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BDC announce first time Moody’s rating

The Botswana Development Corporation (BDC) has announced that Moody's Investors Service (Moody's) has in June 2017, assigned first-time Baa2/Prime-2 Issuer ratings to the Corporation, with a stable outlook on the Baa2 long-term ratings. 

The ratings have been assigned in accordance with Moody's government-related issuers (GRI) rating methodology. Moody’s has noted that a successful execution of BDC's new growth strategy will likely lead to a more resilient earnings profile and stronger asset quality.”

Moody's assigned issuer ratings reflect BDC's standalone credit profile of b1, supported by its strong solvency and liquidity position; in addition to Botswana's A2 (stable) issuer rating acting as the "anchor" for potential support; and Moody's assessment of a high probability of government support, in case of need, reflecting BDC's sole government ownership. The ratings have been assigned in accordance with Moody's government-related issuers (GRI) rating methodology, reads a statement from Moody’s.

Established in 1970, BDC is Botswana's leading development finance institution. The government, through the Ministry of Trade and Industry, owns 100% of its shares. According to Moody’s the stable outlook reflects both the stable outlook on Botswana's A2 sovereign rating and Moody's expectations that BDC's financial metrics – specifically its capital and liquidity buffers will remain solid.

The high probability of support from the government of Botswana particularly influenced the rationale for the assigned ratings. “BDC's Baa2 issuer rating is underpinned by Moody's assessment of a high probability of government support given the government's 100% ownership, BDC's public policy mandate, and the government's track record of providing support.” Specifically, Moody’s noted that the government guarantees part of BDC's debt obligations and commits not to allow BDC to enter into liquidation.

“Although BDC is independently managed, the government has two members on the company's board (the permanent secretaries of the Ministry of Trade and Industry and the Ministry of Finance), while BDC's mandate, strategy and focus are aligned with Botswana's development targets and strategic priorities,” reads the Moody’s statement.

According to Moody's, BDC's b1 standalone credit profile balances its currently strong solvency and liquidity position against its high exposure to a small number of large equity investments, and legacy issues that have led to weak asset quality metrics and volatile profitability.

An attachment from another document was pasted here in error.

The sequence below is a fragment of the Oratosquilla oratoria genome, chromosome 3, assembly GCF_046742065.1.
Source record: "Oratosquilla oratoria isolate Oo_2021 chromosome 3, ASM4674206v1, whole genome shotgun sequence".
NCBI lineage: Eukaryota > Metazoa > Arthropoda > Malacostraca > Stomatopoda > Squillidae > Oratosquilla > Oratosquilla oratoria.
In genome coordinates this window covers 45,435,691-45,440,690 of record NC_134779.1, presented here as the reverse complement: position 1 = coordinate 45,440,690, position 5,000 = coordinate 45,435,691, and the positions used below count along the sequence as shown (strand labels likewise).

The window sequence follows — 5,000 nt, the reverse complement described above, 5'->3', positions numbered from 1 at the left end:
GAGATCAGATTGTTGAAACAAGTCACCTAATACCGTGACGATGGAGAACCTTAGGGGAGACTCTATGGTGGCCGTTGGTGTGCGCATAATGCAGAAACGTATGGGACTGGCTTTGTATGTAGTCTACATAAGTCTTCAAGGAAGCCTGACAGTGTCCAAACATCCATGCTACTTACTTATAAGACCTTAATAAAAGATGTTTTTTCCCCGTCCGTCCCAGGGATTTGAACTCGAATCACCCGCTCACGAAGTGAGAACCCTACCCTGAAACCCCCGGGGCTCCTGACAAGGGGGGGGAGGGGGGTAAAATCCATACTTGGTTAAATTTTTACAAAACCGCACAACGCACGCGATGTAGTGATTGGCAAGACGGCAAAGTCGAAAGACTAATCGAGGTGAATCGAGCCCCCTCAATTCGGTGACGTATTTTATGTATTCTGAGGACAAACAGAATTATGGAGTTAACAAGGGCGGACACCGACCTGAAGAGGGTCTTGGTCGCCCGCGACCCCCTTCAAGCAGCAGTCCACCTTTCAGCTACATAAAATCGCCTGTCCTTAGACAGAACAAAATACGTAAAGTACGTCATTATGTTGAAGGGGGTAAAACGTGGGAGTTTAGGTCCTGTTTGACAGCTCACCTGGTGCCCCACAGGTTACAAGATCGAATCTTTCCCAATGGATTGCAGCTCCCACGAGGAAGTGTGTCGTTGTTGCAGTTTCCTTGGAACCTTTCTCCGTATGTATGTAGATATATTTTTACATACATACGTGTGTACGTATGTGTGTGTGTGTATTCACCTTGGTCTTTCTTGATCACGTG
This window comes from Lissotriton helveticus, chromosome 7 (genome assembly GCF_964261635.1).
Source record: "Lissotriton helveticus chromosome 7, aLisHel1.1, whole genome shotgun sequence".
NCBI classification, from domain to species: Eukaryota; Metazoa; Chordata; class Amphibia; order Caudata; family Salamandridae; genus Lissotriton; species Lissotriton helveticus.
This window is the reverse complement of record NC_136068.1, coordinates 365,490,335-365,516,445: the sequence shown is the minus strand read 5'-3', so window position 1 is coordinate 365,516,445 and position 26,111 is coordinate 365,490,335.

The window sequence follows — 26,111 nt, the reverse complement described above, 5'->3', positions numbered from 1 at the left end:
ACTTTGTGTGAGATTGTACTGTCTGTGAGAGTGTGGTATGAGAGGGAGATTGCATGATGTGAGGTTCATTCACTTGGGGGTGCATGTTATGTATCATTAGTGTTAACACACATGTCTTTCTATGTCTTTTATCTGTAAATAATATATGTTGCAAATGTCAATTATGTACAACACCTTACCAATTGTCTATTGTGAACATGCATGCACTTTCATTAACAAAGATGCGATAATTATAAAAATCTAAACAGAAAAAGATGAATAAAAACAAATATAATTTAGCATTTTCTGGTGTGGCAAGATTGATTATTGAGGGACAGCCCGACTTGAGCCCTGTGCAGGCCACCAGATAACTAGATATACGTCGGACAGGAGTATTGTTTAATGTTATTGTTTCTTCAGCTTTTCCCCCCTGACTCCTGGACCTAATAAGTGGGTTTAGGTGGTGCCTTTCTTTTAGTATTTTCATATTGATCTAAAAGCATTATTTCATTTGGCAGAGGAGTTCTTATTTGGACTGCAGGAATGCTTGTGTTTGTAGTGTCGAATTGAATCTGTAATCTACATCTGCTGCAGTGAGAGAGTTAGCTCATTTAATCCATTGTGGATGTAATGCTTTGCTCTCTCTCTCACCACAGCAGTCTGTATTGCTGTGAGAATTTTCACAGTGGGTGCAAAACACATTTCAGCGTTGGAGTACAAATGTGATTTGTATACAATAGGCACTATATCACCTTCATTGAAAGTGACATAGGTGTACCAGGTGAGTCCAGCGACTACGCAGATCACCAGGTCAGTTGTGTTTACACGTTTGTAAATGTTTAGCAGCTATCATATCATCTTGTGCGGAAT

Strong solvency, funding and liquidity position

Moody’s is of the view that the BDC has a very strong funding and liquidity position, with limited leverage on its balance sheet. Moody's expect its capital, funding and liquidity position to remain strong, despite the company targeting higher leverage as part of its growth strategy. Accordingly, Moody's expects BDC's equity-to-assets ratio to drop to a still strong 40%-50% over the next three years, from an unconsolidated 73% as of June 2016.

“BDC also maintains strong liquidity metrics, with the June 2016 24-month coverage ratio standing at 98% (measured as the percentage of cash, cash equivalent and committed, unsecured bank lines available to cover maturing debt over the next 24 months). While liquidity metrics may drop slightly, this will partly be countered by BDC raising long-term funding, from both development finance institutions and through a tenured note programme and locally issued bonds,” says Moody’s.

Legacy issues

However, Moody’s observes that the BDC's legacy high-risk investment strategy had a poor track record, particularly between 2007 and 2012, resulting in a number of investments being written-off or significantly impaired, and leading to earnings volatility and weighing on asset quality metrics.

It says the BDC has historically invested primarily in equity stakes, including majority stakes in unlisted greenfield and start-up investments. This has led to significant investment concentrations, with the net value of the top five investments standing at 78% of total net investments (95% of equity) as of June 2016. However, Moody's acknowledges the progress made in addressing these legacy issues, with adequate provisions held against non-performing exposures and the strengthened processes and practices supporting investment decisions going forward.

It notes that since October 2013, BDC has implemented a major transformation (business remodelling) programme, including a management overhaul to strengthen its venture capital, risk management and finance capabilities both domestically and regionally. “As part of its new strategy, BDC also intends to reduce equity exposures and increase debt (loans and preference shares) exposure to around 75% of total investments. . A successful execution of BDC's new growth strategy will likely lead to a more resilient earnings profile and stronger asset quality.”

According to Moody’s a positive rating pressure will be exerted if BDC successfully executes its new business strategy, including a rebalancing of the portfolio and reduction of associated investment concentrations, leading to a more resilient earnings profile and improved asset quality metrics, while maintaining strong capital buffers. A potential upgrade of Botswana's A2 (stable) sovereign rating would also put upward pressure on BDC's issuer ratings.

“Downward pressure on BDC's ratings could develop if the company significantly increases its leverage, reduces its capital metrics beyond Moody's current expectations, and fails to improve its investment performance track record, which will in turn weigh on asset quality and profitability. Ratings will also be under pressure if Moody's considers that there is a lower probability that the government would support BDC, in case of need and/or if the Botswana government bond rating is downgraded signaling a weakened capacity of the authorities to provide support in case of need,” reads the Moody’s statement.

The methodologies used in these ratings were Finance Companies published in December 2016, and Government-Related Issuers published in October 2014. Please see the Rating Methodologies page on www.moodys.com for a copy of these methodologies.

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Botswana on high red alert as AML joins Covid-19 to plague mankind

21st September 2020
Botswana-on-high-alert-as-AML-joins-Covid-19-to-plague-mankind-